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Biopharma Joins Race to Net-Zero Carbon Emissions

Pharmaceutical ExecutivePharmaceutical Executive-12-01-2020
Volume 40
Issue 12

Why major companies are stepping up environmental commitments.

In this year of pandemic and recession, we should be proud of how our sector has rallied, rapidly developing new vaccines, therapeutics, and tests critical to recovery, and collaborating in new ways to accelerate production and distribution. The social impact of these achievements—their long-term value for the health and well-being of our society and economy—will be enormous.

Before the pandemic commanded center stage, our biggest existential challenge was climate change, and it still is. Impressively, many biopharma companies have continued making progress on long-term plans for decarbonizing despite the near-term chaos.This holiday season, I’m thankful to be part of an industry that not only contributes directly to the health of individuals, but contributes indirectly to the long-term health and sustainability of our environment as well.

Sandor Schoichet

Here are some of the inspiring commitments that biopharma companies have recently made. (Full disclosure: all the companies discussed participate in the Biopharma Sustainability Roundtable, an ESG leadership network that I co-founded and manage.) I’ll highlight both what they’re doing, and why they see environmental commitments as part of their core missions.

In September, Biogen announced Healthy Climate, Healthy LivesTM, a 20-year initiative to eliminate fossil fuels from its operations. CEO Michel Vounatsos noted that Biogen, in 2014, was the first life sciences company to become carbon neutral, and its ambition now is to advance science around fossil fuel impacts on human health, and actively promote climate and health equity. Biogen is collaborating with several partners to reach these goals. MIT’s Joint Program on the Science and Policy of Global Change and Technology and Policy Program are creating new models of how climate actions can impact human health. With the Harvard Chan School’s Center for Climate, Health, and Global Environment, it seeks to help under-resourced healthcare clinics improve both climate resilience and patient health. And it’ll advocate for meaningful science-based targets in coordination with the World Business Council on Sustainable Development (WBCSD), World Economic Forum (WEF), and United Nations Global Compact (UNGC).

In November, GlaxoSmithKline CEO Emma Walmsley announced two ambitious environmental sustainability goals for 2030: achieving net-zero climate impact and net-positive impact on nature across their value chain. Its strategic imperative comes from a broad perspective on GSK’s role as a global science-based healthcare company, which includes protecting and restoring the planet’s health as part of its mission to protect and improve human health. Focusing on environmental sustainability also adds to operational resilience, ensuring availability of critical products for patients and consumers. The Science Based Targets Initiative accredited GSK’s new carbon targets as consistent with a 1.5-degree pathway—the most ambitious goal of the Paris Agreement.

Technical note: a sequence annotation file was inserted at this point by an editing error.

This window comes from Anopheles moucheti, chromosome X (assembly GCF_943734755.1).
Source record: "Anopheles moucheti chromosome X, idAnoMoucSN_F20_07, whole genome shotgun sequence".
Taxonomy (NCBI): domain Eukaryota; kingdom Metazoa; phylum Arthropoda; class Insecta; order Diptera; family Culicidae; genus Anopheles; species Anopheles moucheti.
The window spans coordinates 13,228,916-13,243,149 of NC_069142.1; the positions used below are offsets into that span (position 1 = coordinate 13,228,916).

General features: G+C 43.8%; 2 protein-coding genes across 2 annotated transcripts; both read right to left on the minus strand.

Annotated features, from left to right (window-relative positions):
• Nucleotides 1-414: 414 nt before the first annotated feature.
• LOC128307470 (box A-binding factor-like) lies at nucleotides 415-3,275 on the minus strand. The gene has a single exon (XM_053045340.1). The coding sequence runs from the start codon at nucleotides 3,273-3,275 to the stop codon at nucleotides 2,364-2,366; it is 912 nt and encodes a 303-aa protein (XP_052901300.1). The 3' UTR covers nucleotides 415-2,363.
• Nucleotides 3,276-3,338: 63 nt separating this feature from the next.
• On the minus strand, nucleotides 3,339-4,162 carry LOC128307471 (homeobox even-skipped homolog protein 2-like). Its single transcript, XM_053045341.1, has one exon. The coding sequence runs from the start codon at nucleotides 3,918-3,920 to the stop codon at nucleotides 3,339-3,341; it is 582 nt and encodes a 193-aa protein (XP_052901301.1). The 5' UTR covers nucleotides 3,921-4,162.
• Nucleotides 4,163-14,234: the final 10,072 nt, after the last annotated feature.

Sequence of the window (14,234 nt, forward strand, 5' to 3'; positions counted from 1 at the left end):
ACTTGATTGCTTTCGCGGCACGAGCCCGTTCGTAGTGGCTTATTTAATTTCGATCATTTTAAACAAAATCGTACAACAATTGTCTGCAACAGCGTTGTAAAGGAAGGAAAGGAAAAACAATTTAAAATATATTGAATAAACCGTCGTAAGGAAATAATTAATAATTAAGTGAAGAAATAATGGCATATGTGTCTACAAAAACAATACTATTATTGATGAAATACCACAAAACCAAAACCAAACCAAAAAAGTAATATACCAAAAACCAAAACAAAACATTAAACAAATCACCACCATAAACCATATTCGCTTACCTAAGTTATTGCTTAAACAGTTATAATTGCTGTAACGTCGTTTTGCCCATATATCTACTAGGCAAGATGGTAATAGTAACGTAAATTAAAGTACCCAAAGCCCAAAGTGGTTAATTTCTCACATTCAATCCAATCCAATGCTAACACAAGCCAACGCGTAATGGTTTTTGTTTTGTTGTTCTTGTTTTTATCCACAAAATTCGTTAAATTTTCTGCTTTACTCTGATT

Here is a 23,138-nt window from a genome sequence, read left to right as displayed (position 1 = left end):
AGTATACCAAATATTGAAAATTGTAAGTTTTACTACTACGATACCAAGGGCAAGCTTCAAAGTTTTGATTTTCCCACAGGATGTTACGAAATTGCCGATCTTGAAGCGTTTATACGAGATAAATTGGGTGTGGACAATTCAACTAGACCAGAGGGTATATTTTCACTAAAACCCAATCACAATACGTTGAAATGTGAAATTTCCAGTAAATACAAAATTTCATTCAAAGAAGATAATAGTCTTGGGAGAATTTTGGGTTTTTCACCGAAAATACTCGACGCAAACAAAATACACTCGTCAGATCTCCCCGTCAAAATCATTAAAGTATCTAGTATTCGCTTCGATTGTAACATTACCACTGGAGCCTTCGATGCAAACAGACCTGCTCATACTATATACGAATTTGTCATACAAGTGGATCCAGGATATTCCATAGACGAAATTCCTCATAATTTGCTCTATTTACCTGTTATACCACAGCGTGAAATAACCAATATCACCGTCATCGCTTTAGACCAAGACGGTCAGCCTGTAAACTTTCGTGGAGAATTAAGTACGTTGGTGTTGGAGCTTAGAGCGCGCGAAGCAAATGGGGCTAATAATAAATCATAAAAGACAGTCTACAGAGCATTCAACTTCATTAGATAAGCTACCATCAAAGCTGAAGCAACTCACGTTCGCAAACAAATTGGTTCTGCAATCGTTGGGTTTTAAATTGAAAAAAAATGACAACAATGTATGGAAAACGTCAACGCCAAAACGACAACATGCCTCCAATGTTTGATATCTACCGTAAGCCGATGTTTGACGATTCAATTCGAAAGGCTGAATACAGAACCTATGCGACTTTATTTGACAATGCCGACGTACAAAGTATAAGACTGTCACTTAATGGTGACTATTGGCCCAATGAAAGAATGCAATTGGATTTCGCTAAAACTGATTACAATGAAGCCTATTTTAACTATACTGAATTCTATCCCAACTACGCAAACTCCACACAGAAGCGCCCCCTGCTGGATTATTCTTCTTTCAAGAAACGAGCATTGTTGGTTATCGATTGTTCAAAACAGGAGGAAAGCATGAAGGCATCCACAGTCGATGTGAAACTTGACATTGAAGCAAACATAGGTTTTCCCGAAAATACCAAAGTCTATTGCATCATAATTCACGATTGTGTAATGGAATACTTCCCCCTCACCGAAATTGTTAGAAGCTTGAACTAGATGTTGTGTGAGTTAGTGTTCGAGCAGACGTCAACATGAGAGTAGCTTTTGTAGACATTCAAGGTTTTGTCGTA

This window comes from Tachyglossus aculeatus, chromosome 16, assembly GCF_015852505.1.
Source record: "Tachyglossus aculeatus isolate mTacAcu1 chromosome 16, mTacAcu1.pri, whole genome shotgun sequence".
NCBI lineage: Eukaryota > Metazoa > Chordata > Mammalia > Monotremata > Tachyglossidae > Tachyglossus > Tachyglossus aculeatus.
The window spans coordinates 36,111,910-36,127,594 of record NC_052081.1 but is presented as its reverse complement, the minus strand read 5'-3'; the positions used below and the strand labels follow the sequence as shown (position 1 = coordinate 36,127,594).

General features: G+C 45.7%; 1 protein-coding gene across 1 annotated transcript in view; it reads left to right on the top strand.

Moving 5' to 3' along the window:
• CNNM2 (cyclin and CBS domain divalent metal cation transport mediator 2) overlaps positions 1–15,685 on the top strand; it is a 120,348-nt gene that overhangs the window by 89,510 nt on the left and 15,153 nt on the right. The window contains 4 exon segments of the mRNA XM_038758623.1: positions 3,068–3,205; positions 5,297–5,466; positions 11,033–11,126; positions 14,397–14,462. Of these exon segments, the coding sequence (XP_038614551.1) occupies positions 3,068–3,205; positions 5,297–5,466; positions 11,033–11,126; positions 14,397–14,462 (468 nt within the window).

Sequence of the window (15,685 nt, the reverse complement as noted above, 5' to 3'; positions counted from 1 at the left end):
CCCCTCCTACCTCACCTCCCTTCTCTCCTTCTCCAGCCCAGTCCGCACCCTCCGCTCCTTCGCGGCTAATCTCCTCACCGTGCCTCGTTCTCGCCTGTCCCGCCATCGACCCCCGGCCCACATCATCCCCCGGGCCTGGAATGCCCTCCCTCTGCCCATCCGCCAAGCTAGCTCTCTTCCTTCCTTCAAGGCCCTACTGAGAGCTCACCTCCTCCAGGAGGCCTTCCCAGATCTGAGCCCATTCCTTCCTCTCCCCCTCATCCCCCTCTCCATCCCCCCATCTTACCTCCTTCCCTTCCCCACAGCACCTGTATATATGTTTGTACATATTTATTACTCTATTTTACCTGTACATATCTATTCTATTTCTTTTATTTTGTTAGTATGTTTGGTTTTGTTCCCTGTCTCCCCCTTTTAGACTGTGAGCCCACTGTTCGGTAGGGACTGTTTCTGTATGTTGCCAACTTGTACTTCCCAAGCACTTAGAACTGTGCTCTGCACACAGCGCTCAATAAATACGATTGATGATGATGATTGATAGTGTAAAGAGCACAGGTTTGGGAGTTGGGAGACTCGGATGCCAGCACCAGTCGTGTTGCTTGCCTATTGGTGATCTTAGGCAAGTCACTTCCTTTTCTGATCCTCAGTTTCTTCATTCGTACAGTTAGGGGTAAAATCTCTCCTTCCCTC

Taking a different path to net-zero, Novartis announced, also in November, that it would become the first biopharma company to achieve 100% renewable electricity in its European operations.A strategic focus on environmental goals is part of Novartis’ wider objective of “reimagining medicine for people all around the world.” Five virtual power purchase agreements will effectively finance the addition of over 250 MW of clean power to the grid. These agreements, according to Montse Montaner, chief sustainability officer, mark a milestone in Novartis’ goal to be carbon neutral across its operations by 2025, and its supply chain by 2030.

There are more great examples. Novo Nordisk has pioneered the Future-Fit model, seeking to better serve its patients and communities by moving past “doing less bad,” to making net-positive contributions toward the UN Sustainable Development Goals (SDGs). Takeda is developing plans to reduce company-wide emissions to zero, focusing on the connection between environmental challenges and human health.

Momentum toward zero-emission commitments has been surging across sectors, as reported by Data-Driven EnviroLab, tripling the number of businesses with net-zero goals from 500 in 2019 to over1,500 now. The UN’s Race to Zero campaign is calling on governments and businesses globally to set net-zero emission goals ahead of the 2021 UN Climate Change Conference (COP26).

From a short-term financial perspective, environmental impacts are not the most material issues driving a biopharma’s business performance. But as we’ve seen, when we step back and consider the opportunities for long-term multi-party value creation, then environmental performance becomes a key element of biopharma sustainability.

Sandor Schoichet, Director, Meridian Management Consultants, and Co-Founder of the Biopharma Sustainability Roundtable. He can be reached at sschoichet@meridianmc.com.